South African journeyman Ockie Strydom, who was as high as 400-1 in the market last week, shot a 9-under 63 in the final round to win the Singapore Classic by one stroke over Sami Välimäki. Strydom also won the Alfred Dunhill Championship in December in his native country and is now a two-time DP World Tour winner in the span of three months.
This week, the DP World Tour stays in Asia for the True Thailand Classic as the former Asian Tour event returns for the first time since 2016 now as a full DP World Tour event.
Nicolai Hojgaard (18-1) tops the market this week, followed by Jordan Smith (20-1) and Robert MacIntyre (22-1).
Thorbjorn Olesen (22-1) was T-4 two weeks ago in Ras Al Khaimah and Antoine Rozner (25-1) was T-6 last week in Singapore.
Amata Spring Country Club was designed by Lee Schmidt and Brian Curley in 2005 and is a 7,505-yard, par-72 located in Chunburi and situated between Bangkok and Pattaya. It has been built around two large lakes.
A regular setup with four par-3s and four par-5s, the long holes vary from the relatively short 537-yard 11th to the more stringent 617-yard seventh, with the other pair measuring 584 yards apiece. The short holes are equally varied with the 236-yard eighth likely to prove challenging, while the 152-yard 17th signature hole plays to a floating green, which can be physically moved around the lake and requires a boat to access the putting surface.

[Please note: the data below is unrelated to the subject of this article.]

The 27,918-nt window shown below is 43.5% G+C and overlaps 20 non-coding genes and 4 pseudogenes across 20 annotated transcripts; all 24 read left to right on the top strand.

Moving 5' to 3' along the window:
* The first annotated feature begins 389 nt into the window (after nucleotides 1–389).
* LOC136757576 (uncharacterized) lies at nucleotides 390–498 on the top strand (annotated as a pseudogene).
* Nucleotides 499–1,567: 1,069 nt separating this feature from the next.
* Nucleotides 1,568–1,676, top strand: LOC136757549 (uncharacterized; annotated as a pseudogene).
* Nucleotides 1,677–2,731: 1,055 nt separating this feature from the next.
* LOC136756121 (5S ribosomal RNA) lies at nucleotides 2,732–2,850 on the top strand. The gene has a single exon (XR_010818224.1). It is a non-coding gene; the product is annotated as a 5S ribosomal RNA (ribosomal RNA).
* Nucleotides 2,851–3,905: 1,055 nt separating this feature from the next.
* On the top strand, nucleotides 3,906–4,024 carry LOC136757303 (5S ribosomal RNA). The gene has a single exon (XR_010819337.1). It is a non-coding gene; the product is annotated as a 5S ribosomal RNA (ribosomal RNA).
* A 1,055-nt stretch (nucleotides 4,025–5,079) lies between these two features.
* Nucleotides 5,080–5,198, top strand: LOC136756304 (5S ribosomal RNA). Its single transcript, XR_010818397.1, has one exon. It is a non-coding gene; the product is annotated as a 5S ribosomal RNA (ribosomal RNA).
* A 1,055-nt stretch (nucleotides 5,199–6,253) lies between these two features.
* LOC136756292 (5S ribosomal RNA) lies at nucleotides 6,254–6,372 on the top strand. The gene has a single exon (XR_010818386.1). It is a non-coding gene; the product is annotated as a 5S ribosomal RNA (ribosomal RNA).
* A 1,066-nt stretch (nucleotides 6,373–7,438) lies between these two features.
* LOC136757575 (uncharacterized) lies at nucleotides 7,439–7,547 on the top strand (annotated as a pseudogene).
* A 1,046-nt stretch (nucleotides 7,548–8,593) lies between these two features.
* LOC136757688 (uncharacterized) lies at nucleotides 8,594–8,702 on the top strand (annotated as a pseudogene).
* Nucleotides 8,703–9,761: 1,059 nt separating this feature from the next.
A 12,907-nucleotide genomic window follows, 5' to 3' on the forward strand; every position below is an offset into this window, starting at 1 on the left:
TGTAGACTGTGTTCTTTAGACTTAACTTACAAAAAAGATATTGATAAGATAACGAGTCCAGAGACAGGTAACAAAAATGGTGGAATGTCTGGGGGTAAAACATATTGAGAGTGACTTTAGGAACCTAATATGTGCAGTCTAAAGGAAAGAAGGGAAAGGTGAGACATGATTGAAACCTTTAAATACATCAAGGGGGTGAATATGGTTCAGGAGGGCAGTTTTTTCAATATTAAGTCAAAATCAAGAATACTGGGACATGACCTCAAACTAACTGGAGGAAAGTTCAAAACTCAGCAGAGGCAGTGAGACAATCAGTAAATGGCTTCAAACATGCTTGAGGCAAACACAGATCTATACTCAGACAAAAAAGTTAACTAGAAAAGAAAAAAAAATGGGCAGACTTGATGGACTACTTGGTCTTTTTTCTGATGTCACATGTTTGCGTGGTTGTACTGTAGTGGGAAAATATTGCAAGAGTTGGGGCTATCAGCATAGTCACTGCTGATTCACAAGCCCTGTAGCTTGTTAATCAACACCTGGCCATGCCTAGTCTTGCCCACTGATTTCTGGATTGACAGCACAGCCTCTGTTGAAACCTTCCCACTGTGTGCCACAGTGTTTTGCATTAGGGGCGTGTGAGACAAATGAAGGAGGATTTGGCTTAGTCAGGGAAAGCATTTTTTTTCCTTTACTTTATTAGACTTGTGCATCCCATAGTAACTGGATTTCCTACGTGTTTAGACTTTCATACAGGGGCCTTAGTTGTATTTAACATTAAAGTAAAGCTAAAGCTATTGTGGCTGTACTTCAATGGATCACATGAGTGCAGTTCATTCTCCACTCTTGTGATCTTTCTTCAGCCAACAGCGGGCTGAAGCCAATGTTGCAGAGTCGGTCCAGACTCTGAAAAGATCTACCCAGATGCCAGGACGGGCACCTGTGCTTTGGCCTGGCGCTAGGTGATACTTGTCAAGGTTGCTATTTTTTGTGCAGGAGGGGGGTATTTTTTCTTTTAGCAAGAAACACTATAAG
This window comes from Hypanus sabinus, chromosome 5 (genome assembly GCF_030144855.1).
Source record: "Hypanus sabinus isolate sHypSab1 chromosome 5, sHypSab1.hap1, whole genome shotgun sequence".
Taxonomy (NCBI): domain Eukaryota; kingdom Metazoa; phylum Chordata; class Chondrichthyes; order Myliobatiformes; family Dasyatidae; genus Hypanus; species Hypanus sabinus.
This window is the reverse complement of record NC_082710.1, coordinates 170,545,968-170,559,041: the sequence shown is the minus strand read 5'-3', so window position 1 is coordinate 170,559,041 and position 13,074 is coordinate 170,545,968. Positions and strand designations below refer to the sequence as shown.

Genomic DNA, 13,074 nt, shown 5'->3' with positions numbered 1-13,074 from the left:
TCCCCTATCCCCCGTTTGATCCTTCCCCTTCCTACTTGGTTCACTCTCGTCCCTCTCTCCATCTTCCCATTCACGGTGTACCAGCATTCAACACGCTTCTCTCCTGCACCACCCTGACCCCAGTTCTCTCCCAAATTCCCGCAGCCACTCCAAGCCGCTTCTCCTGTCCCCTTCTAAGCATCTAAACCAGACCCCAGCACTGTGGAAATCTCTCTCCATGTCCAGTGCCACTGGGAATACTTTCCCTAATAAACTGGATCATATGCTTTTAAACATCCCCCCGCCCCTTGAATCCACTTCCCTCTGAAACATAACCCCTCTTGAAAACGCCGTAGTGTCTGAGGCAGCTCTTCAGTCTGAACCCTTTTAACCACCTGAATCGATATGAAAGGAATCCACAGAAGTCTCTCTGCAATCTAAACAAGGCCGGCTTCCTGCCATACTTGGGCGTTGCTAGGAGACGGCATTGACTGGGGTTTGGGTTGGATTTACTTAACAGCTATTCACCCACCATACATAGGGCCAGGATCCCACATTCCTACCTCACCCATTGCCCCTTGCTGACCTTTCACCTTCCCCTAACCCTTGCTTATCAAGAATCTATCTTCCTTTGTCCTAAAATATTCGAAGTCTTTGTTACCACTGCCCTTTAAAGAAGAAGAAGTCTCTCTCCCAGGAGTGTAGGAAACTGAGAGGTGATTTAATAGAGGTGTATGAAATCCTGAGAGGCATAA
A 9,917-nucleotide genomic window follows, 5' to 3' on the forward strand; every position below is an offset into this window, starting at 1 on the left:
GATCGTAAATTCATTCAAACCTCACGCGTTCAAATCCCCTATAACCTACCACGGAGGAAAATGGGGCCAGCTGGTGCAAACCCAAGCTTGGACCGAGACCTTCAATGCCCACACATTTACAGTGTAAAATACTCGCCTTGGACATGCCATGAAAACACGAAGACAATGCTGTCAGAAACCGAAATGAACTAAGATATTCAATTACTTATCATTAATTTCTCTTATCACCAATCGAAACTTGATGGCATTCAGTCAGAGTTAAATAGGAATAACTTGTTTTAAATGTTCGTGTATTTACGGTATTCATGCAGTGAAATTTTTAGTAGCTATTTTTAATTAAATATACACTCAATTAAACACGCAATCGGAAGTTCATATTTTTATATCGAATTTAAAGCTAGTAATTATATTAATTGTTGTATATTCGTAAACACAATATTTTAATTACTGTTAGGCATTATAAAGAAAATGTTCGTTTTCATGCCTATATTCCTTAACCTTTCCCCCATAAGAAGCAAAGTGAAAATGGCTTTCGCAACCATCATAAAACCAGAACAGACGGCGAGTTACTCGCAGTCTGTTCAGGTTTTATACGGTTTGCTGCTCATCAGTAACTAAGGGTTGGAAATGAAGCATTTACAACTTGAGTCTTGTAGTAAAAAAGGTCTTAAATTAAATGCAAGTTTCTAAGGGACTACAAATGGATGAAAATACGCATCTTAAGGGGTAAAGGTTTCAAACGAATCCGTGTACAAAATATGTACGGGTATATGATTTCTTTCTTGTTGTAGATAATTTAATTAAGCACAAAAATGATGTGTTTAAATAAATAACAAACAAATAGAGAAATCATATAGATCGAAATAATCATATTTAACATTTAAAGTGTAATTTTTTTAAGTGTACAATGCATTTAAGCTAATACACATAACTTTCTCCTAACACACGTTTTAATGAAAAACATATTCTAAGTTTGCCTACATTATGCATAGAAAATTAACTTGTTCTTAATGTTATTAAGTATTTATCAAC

As with many courses in Asia, Paspalum grass has been used from tee to green and the greens are heavily bunkered, with the bunkers having been recently renovated and returned mostly to their original form.
Amata Springs CC has hosted plenty of events over the last 15-20 years:
— Royal Trophy (2006-2010) a Ryder Cup-style event between Europe and Asia. Europe winning in ’06,’07 and ’10; Asia in ’09.
— Thailand Golf Championship (2011-2015) an Asian Tour event that saw Lee Westwood (x2), Sergio Garcia, Charl Schwartzel and Jamie Donaldson all win here.
— Asia/Pacific Amateur Championship (2012 and 2022) one of the most prestigious amateur events in Asia. China’s Tianlang Guan (remember him?) winning in 2012 and highly rated Australian amateur Harrison Crowe winning late last year.
— Honda LPGA Thailand (2006) the first LPGA event in Thailand, won by Korea’s Hee-won Han.
Thorbjorn Olesen (22-1, DraftKings)
Olesen’s form has been trending in the right direction with form figures of 45-30-20-16-4, and really all that is left to do is win.
Olesen missed out on a playoff by two shots at the Ras Al Khaimah Classic two weeks ago.
Antoine Rozner (25-1, BetMGM)
Rozner was seventh for Strokes Gained: Off the Tee and 10th for Strokes Gained: Tee to Green last week in Singapore in his sixth-place finish, plus seventh for Driving Accuracy and second for GIR.
His three DP World Tour wins have all been on Paspalum greens.
Adrian Otaegui (30-1, DraftKings)
Otaegui started slow last week but did card a 66 in Sunday's final round.
The Spaniard ranks seventh on the DP World Tour for Strokes Gained: Approach, eighth for Strokes Gained: Around the Green, 12th for Scrambling, 12th for Strokes Gained: Tee to Green, and 16th in Driving Accuracy.
Matthieu Pavon (50-1, BetRivers)
Pavon comes to Thailand on the back of consecutive top-10 finishes — ninth at Ras Al Khaimah and sixth last week in Singapore.
The Frenchman has perfomed well on correlating courses in Ras Al Khaimah (third in 2022) and Portugal (second in 2021).
Shubhankar Sharma (66-1, BetRivers)
While the man from India has not won since 2018, his form seems to be coming around.
In his last four starts, he’s missed one cut in Dubai but has otherwise finished second to Tommy Fleetwood at the Nedbank, seventh in a strong Abu Dhabi field and then 12th in another strong field at the Saudi International.